Putting sentencing into practice

Who passes the sentence?

Have you ever wondered who has the final say on what sentence you will receive for your crime? Well the answer depends on the nature of the crime itself.  

The severity or nature of your crime determines where your case will be heard, and where your case is heard will determine who has the ultimate responsibility for imposing your sentence.  

On conviction in the Crown court, it is the trial judge, without the help of the jury, who will decide what sentence to pass.  

If your case is heard in Magistrates court, the Magistrate can themselves decide upon your sentence or, under section 3 of the Powers of Criminal Courts (sentencing)Act 2000, the defendant can be taken to the Crown Court for them to pass sentencing on the defendant.  

The reason for Magistrates court passing the case to the Crown court for sentencing is due to the sentencing powers of the courts. The Magistrates court, under the Criminal Justice Act 2003, can impose a maximum sentence of 12months in relation to summary offences.

Fixed sentencing

Certain legislations have created fixed sentences for specific crimes. Since 1997, certain crimes carry fixed sentences as a general rule.

Mandatory sentences

Certain sentences will have a mandatory sentence when committed for the first time. For example, if a defendant commits murder, the mandatory sentence attached to such a crime is life imprisonment.

Minimum sentences

Under section 287 of the Criminal Justice Act 2003, there are now minimum sentences that have to be passed in relation to firearm offences. This was introduced to tackle the ever growing problem we face with gun crime.

Categories of sentences

There are four categories of sentences; 

  • Custodial sentences
  • Community sentences
  • Fines
  • Miscellaneous offences

Custodial Sentences

The Powers of Criminal Courts (sentencing) Act 2000 defines what the courts mean by a custodial sentence.  

For a person over the age of 18 years old, a custodial sentence is either a sentence served imprison or a suspended sentence.  

For a person under the age of 18 years old, the Act refers to a custodial sentence as either a tem in a young offender’s institution or custody for life.

A custodial sentence should only be passed if it reflects the severity of the crime. If a custodial sentence is justified, the courts are under an obligation to impose the shortest possible sentence to reflect the severity of the crime.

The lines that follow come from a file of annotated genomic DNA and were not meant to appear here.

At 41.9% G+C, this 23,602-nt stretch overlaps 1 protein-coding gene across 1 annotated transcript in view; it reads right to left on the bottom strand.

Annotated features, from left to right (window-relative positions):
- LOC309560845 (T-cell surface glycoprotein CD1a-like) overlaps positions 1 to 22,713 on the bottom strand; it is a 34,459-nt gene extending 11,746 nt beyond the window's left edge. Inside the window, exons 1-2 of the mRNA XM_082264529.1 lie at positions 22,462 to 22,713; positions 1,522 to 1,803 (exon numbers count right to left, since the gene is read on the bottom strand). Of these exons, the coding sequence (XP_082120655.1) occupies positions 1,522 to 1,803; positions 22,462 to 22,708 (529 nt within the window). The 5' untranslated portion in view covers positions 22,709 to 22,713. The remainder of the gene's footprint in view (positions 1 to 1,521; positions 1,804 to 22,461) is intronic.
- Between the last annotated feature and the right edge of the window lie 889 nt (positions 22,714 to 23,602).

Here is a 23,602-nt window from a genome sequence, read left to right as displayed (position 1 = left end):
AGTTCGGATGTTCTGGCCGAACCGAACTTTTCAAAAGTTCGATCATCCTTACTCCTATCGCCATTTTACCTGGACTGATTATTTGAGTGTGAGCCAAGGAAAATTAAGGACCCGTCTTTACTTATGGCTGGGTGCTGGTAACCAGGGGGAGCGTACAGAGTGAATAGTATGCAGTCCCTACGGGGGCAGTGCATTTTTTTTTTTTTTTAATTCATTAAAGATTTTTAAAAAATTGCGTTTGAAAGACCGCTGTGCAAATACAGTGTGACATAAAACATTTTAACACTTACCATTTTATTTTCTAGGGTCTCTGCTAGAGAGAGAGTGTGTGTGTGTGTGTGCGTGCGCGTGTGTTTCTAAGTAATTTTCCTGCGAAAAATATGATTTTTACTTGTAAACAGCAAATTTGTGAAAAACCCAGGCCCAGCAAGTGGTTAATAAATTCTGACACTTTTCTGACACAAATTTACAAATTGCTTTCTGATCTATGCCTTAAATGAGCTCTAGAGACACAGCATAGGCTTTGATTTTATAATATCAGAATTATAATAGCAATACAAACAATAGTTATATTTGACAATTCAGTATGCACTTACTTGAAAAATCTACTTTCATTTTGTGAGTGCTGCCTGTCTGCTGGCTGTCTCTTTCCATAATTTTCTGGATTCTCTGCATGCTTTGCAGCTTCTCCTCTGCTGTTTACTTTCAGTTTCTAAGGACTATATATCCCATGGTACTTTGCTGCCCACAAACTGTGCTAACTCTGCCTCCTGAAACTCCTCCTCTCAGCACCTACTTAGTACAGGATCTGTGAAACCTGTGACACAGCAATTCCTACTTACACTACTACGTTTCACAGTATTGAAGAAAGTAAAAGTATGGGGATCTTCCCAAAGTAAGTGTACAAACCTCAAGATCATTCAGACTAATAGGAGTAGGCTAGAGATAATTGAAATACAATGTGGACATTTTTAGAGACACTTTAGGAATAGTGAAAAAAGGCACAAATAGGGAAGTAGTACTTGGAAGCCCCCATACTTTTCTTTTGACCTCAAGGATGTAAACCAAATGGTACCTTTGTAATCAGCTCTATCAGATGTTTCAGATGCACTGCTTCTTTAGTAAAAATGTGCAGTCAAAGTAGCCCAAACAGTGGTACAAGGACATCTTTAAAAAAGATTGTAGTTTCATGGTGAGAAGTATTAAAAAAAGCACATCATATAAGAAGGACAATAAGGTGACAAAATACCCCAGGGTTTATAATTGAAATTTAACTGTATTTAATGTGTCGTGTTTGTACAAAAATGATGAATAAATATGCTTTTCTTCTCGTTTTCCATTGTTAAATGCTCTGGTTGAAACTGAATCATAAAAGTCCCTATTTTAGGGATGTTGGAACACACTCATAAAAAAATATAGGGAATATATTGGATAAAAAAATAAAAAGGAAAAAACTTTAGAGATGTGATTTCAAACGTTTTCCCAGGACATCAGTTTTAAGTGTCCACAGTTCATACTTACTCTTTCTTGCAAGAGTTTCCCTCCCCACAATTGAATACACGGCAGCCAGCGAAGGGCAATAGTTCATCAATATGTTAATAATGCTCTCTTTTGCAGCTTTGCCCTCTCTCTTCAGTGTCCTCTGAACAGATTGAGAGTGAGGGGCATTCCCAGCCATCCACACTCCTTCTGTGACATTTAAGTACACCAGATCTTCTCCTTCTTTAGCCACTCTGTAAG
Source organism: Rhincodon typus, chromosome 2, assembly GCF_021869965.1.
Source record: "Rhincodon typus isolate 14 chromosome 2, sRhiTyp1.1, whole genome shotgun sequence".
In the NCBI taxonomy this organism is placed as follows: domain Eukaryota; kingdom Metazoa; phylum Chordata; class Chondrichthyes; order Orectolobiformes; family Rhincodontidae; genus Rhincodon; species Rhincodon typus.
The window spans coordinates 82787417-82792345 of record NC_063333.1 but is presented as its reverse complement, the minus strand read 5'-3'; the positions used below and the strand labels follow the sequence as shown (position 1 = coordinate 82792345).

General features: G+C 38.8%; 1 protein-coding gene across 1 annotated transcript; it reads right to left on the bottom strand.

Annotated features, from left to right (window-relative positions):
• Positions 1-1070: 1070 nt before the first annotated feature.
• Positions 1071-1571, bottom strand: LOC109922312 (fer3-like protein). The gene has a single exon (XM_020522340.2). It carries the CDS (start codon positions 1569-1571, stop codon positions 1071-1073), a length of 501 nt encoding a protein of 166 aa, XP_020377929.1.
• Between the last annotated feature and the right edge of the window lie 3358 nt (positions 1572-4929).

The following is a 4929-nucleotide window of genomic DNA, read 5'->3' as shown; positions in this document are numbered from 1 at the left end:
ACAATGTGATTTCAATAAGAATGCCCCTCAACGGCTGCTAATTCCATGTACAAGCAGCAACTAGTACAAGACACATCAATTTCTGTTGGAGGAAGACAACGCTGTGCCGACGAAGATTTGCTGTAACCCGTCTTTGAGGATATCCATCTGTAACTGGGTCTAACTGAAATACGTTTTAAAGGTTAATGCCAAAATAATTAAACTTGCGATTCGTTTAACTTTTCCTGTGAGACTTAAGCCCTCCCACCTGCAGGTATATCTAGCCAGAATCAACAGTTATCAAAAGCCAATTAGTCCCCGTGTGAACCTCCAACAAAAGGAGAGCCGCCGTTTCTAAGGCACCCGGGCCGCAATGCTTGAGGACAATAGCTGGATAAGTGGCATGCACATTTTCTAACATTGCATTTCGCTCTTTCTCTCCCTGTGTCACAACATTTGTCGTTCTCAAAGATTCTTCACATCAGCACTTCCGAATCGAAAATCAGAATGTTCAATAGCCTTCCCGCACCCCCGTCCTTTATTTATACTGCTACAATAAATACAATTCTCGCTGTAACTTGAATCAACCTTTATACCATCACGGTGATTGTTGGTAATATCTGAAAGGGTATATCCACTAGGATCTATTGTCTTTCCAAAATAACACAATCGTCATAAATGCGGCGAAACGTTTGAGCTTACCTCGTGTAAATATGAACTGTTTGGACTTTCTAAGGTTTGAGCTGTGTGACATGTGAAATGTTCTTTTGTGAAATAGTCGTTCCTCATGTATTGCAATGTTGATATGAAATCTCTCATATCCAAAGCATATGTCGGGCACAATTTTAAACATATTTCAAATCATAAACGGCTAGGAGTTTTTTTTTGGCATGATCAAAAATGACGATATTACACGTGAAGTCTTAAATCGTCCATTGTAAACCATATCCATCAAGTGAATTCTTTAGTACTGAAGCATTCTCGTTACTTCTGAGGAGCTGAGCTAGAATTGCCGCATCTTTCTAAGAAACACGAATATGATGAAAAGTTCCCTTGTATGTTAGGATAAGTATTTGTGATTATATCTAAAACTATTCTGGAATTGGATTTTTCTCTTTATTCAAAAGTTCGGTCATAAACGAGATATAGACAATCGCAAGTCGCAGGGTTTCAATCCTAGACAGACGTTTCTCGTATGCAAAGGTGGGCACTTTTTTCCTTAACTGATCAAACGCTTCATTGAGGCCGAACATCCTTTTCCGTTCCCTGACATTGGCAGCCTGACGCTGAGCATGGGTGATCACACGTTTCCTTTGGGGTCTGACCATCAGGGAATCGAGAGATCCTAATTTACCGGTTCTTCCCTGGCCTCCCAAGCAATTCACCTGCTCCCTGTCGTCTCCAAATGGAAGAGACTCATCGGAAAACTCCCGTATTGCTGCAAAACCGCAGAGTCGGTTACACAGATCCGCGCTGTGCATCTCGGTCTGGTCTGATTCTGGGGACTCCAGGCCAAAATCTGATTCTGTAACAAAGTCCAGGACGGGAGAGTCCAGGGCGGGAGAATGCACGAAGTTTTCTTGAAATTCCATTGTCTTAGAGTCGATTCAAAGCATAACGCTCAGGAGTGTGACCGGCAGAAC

When imposing a custodial sentence the courts should take into consideration the defendants previous criminal convictions, whether bail has been previously granted and whether any conditions imposed on the defendant were breached.  

A pre-sentence background report should be submitted to the courts by the probation service in order to assist the Judge’s decision on whether or not to impose a custodial sentence.

Community sentences

The same principle that applies to custodial sentencing applies here; the Courts can only impose a community sentence if the crime reflects the need for such a sentence to be passed. A community sentence must reflect the need for liberty to be preserved.

Dangerous offenders

The Criminal Justice Act 2003 introduced a new scheme to deal with the most dangerous of offenders. These offenders will include those who commit crimes such as sexual offences or murder, and have been assessed by professionals and deemed dangerous. The scheme allows sentencing of such offenders to be extended, and for release of such offenders to be up to the discretion of the parole board and not an automatic release. If a defendant poses such a risk to the safety of the public then the length of the sentence can be for an indefinite period of time.

The Tariff System

The Tariff system treats case with similar circumstances and merits alike. It uses the notion that people of similar characteristics from similar backgrounds who commit similar offences should receive similar punishment. This is not set in stone as the Judiciary have the ultimate discretion, and if certain circumstances require the situation to be treated differently, the courts have the ability to do so. 

The tariff system is divided into two sections, initial calculation and application of secondary tariffs.

Initial Tariff sentence

When deciding upon what sentence to impose the judge will firstly take the sentence that society and the legal system deems appropriate for the offence. This will be adjusted during the secondary stage with mitigating circumstances being brought into the equation.

Secondary tariff application

After the initial stage, the judge will consider all the facts of the case, any mitigating circumstance, professional reports, medical evidence, witness evidence and forensic evidence into question and will adjust the sentence in accordance with what is appropriate in the situation.  

There may be aggravating factors in the case that may have such an impact of the final decision that an exemplary sentence is passed. The Court of Appeal have stated that in situations like this, all mitigating circumstances and outside factors should be ignored and the initial tariff sentence should be increased accordingly.